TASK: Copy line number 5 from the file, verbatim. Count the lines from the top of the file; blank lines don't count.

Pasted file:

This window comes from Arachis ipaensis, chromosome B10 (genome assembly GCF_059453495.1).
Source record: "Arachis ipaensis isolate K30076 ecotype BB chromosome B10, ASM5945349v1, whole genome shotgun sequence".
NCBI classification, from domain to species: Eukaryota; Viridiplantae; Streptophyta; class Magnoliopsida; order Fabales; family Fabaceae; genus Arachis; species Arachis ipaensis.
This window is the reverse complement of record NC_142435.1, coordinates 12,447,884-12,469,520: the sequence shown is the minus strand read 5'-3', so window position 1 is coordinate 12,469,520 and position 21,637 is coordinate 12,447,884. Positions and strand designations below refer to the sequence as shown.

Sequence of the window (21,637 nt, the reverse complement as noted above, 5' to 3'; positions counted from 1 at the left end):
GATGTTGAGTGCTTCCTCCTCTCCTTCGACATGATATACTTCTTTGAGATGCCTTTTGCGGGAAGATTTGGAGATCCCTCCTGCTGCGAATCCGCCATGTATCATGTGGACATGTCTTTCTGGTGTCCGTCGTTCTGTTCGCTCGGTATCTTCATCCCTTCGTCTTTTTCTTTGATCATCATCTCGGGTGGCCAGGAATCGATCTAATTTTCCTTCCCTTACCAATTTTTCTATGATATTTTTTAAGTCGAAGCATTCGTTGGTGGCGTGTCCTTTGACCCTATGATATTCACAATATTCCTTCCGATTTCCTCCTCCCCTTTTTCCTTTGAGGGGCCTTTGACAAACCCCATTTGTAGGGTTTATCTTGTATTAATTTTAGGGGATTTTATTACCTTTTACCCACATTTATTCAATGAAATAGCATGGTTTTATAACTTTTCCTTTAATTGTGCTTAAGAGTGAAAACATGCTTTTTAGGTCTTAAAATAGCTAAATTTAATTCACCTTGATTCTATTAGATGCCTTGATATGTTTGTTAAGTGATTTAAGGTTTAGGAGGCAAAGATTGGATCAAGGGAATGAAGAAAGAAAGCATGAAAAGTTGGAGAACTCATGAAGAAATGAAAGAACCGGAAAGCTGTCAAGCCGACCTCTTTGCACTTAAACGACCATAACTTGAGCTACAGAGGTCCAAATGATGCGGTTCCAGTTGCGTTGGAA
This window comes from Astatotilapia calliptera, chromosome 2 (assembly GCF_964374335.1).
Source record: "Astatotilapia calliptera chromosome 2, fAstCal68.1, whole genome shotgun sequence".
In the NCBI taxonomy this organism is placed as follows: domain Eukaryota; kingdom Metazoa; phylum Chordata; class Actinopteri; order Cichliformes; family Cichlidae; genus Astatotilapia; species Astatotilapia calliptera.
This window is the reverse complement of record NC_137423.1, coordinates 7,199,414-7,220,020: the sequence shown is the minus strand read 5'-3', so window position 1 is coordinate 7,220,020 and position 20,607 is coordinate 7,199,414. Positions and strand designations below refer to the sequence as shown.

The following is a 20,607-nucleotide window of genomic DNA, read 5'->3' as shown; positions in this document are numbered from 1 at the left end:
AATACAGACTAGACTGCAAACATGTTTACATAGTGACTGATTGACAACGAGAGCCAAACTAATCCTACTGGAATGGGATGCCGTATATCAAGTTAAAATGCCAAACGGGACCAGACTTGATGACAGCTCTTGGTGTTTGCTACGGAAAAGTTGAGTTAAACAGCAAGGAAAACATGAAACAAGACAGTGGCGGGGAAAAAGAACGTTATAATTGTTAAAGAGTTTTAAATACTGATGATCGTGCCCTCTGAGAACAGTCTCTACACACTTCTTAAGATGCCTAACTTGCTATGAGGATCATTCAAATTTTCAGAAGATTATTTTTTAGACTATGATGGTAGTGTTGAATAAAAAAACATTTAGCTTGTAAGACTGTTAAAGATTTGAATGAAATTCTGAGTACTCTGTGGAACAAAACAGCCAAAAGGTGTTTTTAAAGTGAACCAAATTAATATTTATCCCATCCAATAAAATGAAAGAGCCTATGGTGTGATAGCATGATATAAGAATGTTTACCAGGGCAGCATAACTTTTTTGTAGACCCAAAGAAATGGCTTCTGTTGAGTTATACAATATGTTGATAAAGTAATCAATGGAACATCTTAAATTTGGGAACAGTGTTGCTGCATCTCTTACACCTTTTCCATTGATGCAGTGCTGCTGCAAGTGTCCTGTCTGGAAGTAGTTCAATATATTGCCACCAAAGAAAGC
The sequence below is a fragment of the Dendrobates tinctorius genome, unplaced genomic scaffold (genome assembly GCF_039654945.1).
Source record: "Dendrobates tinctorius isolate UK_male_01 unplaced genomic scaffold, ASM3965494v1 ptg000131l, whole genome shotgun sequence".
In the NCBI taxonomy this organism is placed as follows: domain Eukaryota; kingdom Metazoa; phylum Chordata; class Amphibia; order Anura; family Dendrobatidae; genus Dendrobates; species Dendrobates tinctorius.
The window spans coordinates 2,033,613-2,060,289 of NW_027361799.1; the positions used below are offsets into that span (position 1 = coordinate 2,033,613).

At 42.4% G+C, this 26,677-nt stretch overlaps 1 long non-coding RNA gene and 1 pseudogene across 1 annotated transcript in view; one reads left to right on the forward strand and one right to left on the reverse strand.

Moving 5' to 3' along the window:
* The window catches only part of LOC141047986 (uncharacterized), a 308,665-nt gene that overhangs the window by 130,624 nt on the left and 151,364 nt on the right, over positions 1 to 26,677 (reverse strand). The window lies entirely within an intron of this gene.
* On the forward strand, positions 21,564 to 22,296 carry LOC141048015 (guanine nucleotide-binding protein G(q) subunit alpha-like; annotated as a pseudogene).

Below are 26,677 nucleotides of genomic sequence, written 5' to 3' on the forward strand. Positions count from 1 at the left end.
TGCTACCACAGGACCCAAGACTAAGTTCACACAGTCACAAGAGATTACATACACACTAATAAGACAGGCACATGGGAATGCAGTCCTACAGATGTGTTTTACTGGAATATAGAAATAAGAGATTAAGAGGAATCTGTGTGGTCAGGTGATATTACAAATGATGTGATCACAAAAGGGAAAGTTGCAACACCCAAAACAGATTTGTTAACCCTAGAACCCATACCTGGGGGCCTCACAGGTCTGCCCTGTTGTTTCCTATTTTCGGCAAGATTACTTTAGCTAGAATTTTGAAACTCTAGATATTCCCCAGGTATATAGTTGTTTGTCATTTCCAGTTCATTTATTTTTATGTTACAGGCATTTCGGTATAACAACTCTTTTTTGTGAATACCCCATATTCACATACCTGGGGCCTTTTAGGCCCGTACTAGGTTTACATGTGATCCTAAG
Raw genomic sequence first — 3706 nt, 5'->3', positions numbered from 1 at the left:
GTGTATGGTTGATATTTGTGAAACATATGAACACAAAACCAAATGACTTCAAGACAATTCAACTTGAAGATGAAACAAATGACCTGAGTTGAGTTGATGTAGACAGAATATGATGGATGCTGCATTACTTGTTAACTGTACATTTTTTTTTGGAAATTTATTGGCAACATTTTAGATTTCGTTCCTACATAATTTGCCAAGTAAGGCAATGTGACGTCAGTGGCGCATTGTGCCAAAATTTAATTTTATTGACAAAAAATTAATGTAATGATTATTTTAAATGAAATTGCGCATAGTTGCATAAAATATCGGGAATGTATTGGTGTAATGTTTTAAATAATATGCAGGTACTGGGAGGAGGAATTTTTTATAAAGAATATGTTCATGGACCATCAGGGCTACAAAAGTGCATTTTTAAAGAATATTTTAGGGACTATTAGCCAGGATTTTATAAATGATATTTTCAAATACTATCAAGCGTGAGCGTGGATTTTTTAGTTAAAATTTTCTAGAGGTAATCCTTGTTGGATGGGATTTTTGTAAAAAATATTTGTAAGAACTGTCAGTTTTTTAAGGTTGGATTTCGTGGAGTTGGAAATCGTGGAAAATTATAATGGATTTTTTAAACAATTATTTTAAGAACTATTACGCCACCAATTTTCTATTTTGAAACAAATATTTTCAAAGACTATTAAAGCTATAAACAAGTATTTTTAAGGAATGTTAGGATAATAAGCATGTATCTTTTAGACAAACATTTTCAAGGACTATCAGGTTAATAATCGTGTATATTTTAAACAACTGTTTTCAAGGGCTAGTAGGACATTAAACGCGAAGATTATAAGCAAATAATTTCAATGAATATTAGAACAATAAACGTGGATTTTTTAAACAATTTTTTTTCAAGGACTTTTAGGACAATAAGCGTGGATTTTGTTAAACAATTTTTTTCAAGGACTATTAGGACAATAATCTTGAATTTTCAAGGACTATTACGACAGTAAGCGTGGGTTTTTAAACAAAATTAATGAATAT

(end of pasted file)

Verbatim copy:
Sequence of the window (21,637 nt, the reverse complement as noted above, 5' to 3'; positions counted from 1 at the left end):